This question comes up constantly in Family Law. At least 4-5 times a month I have consults with potential clients who either ask this exact question or tell me they “heard” that when a child turns thirteen (13) they can decide where they want to live. I am not sure where the age of thirteen (13) comes from but my guess is either some misinformation on the internet or confusing this issue with the issue of adoption. (under the Juvenile Code a child can have some input on whether or not an adoption will occur once they reach a certain age).
The short answer to this question is when the child turns eighteen (18) they can decide where they will live. Before that date it is up to the parents or, in the event of a dispute, the Court. Pursuant to A.R.S. 25-403(A)(4) the court is required to consider the wishes of a child who is “of suitable age and maturity”. However, this is but one (1) of at least eleven (11) factors a court must consider in deciding parenting time and legal decision-making. Obviously the Court will place more and more weight on this factor as the child moves closer and closer to age eighteen (18) but the child’s wishes are not the determining factor. A child may not always know what is in their best interest and this can become more problematic when you have one parent who is actively trying to “coach” the child. Typically the Court will want to hear from older children when parenting time is an issue and that is done through either an interview with Conciliation Services (a branch of the Family Court) or by using a private counselor. Once that information is presented to the Court it must be weighed by the Court with the other ten (10) or more factors before a decision can be made.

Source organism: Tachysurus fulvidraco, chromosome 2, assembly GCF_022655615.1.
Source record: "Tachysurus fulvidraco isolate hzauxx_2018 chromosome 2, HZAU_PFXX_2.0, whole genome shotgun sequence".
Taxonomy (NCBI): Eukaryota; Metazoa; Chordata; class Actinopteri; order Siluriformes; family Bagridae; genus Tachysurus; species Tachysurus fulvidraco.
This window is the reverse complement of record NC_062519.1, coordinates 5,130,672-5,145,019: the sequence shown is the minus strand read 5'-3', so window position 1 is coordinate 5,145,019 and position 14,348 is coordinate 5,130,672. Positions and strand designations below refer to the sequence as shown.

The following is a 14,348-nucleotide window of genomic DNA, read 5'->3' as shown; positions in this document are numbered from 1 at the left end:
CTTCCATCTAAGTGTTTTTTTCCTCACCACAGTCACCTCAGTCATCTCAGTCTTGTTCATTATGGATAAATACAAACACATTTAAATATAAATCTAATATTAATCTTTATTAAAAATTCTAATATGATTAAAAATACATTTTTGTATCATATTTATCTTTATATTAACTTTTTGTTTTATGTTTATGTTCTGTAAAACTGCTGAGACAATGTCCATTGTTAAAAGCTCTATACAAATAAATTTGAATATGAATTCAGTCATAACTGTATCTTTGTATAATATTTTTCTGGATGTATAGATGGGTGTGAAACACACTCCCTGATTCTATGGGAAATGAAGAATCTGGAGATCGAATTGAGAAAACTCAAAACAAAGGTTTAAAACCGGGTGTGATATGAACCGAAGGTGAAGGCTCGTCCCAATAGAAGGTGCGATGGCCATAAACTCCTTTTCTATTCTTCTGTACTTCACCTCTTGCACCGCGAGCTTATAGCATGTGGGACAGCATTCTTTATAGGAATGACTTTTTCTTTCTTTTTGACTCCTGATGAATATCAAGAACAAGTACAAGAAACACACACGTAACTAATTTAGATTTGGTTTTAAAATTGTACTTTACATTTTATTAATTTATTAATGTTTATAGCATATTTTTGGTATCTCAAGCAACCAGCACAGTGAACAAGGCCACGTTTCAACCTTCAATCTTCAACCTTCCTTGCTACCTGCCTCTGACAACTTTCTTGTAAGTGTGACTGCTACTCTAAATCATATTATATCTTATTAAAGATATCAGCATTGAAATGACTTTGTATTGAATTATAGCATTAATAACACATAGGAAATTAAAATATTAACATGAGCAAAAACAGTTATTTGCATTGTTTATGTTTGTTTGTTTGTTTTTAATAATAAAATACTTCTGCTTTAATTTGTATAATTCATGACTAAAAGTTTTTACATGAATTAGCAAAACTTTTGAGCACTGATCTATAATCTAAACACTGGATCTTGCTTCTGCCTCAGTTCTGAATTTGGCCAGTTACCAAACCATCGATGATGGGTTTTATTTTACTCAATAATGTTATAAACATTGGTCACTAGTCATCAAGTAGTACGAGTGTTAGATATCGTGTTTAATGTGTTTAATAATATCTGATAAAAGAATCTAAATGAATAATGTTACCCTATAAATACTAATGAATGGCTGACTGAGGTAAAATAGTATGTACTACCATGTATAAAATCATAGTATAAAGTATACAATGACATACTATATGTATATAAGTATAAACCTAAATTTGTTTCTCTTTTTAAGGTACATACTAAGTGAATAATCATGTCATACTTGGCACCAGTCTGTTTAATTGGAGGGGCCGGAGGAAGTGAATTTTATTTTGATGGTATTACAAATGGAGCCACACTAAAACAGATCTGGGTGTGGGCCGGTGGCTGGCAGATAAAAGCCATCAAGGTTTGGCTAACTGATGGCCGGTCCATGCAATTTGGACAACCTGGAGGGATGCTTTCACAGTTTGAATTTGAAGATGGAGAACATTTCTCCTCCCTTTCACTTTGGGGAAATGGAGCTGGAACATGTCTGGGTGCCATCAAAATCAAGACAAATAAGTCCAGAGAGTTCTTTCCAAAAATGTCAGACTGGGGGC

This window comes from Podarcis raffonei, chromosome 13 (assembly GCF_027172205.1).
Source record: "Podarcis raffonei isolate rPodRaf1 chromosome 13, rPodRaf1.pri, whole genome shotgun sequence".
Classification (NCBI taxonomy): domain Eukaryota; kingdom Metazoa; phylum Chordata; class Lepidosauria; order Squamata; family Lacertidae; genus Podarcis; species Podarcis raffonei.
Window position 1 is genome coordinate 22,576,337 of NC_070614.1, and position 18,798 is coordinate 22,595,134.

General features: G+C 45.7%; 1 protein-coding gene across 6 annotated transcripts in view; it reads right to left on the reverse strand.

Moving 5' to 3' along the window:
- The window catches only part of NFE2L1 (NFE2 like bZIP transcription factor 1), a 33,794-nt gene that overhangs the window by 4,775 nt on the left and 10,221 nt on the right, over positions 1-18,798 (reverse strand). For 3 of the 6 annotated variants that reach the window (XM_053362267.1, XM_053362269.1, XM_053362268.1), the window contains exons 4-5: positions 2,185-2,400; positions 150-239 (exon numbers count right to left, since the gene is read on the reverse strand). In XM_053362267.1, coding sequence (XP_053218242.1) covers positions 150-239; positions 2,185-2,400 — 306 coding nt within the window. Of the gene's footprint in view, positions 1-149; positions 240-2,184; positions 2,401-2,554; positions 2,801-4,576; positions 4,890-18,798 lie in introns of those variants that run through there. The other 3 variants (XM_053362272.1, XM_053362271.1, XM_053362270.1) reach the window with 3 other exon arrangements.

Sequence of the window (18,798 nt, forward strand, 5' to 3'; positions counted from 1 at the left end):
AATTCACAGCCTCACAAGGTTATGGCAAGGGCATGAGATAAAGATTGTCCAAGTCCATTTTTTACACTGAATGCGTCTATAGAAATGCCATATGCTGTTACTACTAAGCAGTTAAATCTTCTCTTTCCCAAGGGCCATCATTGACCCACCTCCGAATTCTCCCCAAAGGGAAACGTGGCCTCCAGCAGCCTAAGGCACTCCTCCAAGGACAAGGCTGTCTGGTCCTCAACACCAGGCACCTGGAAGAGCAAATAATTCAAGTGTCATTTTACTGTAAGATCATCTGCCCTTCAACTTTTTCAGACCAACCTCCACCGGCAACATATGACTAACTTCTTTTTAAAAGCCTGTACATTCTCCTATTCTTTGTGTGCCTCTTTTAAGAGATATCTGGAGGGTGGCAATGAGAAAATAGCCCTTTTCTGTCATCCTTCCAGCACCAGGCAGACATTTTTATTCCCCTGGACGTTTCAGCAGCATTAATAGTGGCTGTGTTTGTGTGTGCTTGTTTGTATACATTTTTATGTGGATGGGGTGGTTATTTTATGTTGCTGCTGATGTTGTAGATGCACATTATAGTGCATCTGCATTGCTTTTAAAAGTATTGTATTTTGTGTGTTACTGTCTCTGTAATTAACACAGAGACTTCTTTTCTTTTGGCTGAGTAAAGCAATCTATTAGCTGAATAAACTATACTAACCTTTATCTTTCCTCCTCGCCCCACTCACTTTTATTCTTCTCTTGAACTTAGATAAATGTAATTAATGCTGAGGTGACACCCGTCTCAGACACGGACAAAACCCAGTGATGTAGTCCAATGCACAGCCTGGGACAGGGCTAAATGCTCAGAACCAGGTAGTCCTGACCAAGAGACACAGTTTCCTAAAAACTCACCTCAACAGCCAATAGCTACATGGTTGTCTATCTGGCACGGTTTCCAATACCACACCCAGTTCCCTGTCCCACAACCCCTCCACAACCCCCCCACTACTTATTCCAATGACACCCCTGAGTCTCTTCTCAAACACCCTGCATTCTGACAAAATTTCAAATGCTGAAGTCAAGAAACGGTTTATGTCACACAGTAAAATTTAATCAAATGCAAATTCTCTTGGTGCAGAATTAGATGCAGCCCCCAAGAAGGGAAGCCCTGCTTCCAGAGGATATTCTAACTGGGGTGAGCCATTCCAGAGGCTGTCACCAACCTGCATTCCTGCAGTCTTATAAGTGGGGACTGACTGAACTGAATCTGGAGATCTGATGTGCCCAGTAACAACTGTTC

This answer is for informational purposes only. It is not intended, nor should it be construed as legal advice. No attorney-client relationship shall exist unless and until an agreement for legal services is reached between attorney and client, and a legal services contract is fully executed by and between attorney and client.